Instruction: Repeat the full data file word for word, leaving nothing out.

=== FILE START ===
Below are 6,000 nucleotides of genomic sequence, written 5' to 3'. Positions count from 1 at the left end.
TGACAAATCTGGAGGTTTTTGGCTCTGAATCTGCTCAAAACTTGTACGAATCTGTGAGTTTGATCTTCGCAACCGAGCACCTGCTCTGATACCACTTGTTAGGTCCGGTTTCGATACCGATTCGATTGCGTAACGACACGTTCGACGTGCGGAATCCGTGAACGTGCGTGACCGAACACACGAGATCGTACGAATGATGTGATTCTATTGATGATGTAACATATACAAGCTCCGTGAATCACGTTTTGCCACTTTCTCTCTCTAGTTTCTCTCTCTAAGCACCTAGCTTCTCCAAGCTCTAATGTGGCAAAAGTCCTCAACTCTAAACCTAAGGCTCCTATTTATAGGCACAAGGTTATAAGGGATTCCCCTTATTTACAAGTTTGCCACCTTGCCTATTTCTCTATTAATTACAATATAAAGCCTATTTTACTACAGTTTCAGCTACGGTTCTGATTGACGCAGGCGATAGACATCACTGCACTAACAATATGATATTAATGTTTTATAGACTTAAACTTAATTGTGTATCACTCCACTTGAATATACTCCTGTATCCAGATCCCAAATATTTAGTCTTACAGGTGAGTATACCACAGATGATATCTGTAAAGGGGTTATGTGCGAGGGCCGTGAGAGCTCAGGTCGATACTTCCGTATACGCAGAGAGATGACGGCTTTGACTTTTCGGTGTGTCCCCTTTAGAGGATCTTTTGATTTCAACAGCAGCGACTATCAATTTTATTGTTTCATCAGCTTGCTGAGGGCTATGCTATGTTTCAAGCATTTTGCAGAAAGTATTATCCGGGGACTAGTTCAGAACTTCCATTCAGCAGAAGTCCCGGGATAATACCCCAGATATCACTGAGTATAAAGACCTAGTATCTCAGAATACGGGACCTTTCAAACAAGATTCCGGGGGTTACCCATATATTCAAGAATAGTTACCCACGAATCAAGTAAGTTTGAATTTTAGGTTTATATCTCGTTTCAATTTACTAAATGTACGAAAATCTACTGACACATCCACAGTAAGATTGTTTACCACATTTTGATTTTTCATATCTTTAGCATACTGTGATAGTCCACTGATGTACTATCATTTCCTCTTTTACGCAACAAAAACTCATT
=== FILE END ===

Below are 6,000 nucleotides of genomic sequence, written 5' to 3'. Positions count from 1 at the left end.
TGACAAATCTGGAGGTTTTTGGCTCTGAATCTGCTCAAAACTTGTACGAATCTGTGAGTTTGATCTTCGCAACCGAGCACCTGCTCTGATACCACTTGTTAGGTCCGGTTTCGATACCGATTCGATTGCGTAACGACACGTTCGACGTGCGGAATCCGTGAACGTGCGTGACCGAACACACGAGATCGTACGAATGATGTGATTCTATTGATGATGTAACATATACAAGCTCCGTGAATCACGTTTTGCCACTTTCTCTCTCTAGTTTCTCTCTCTAAGCACCTAGCTTCTCCAAGCTCTAATGTGGCAAAAGTCCTCAACTCTAAACCTAAGGCTCCTATTTATAGGCACAAGGTTATAAGGGATTCCCCTTATTTACAAGTTTGCCACCTTGCCTATTTCTCTATTAATTACAATATAAAGCCTATTTTACTACAGTTTCAGCTACGGTTCTGATTGACGCAGGCGATAGACATCACTGCACTAACAATATGATATTAATGTTTTATAGACTTAAACTTAATTGTGTATCACTCCACTTGAATATACTCCTGTATCCAGATCCCAAATATTTAGTCTTACAGGTGAGTATACCACAGATGATATCTGTAAAGGGGTTATGTGCGAGGGCCGTGAGAGCTCAGGTCGATACTTCCGTATACGCAGAGAGATGACGGCTTTGACTTTTCGGTGTGTCCCCTTTAGAGGATCTTTTGATTTCAACAGCAGCGACTATCAATTTTATTGTTTCATCAGCTTGCTGAGGGCTATGCTATGTTTCAAGCATTTTGCAGAAAGTATTATCCGGGGACTAGTTCAGAACTTCCATTCAGCAGAAGTCCCGGGATAATACCCCAGATATCACTGAGTATAAAGACCTAGTATCTCAGAATACGGGACCTTTCAAACAAGATTCCGGGGGTTACCCATATATTCAAGAATAGTTACCCACGAATCAAGTAAGTTTGAATTTTAGGTTTATATCTCGTTTCAATTTACTAAATGTACGAAAATCTACTGACACATCCACAGTAAGATTGTTTACCACATTTTGATTTTTCATATCTTTAGCATACTGTGATAGTCCACTGATGTACTATCATTTCCTCTTTTACGCAACAAAAACTCATT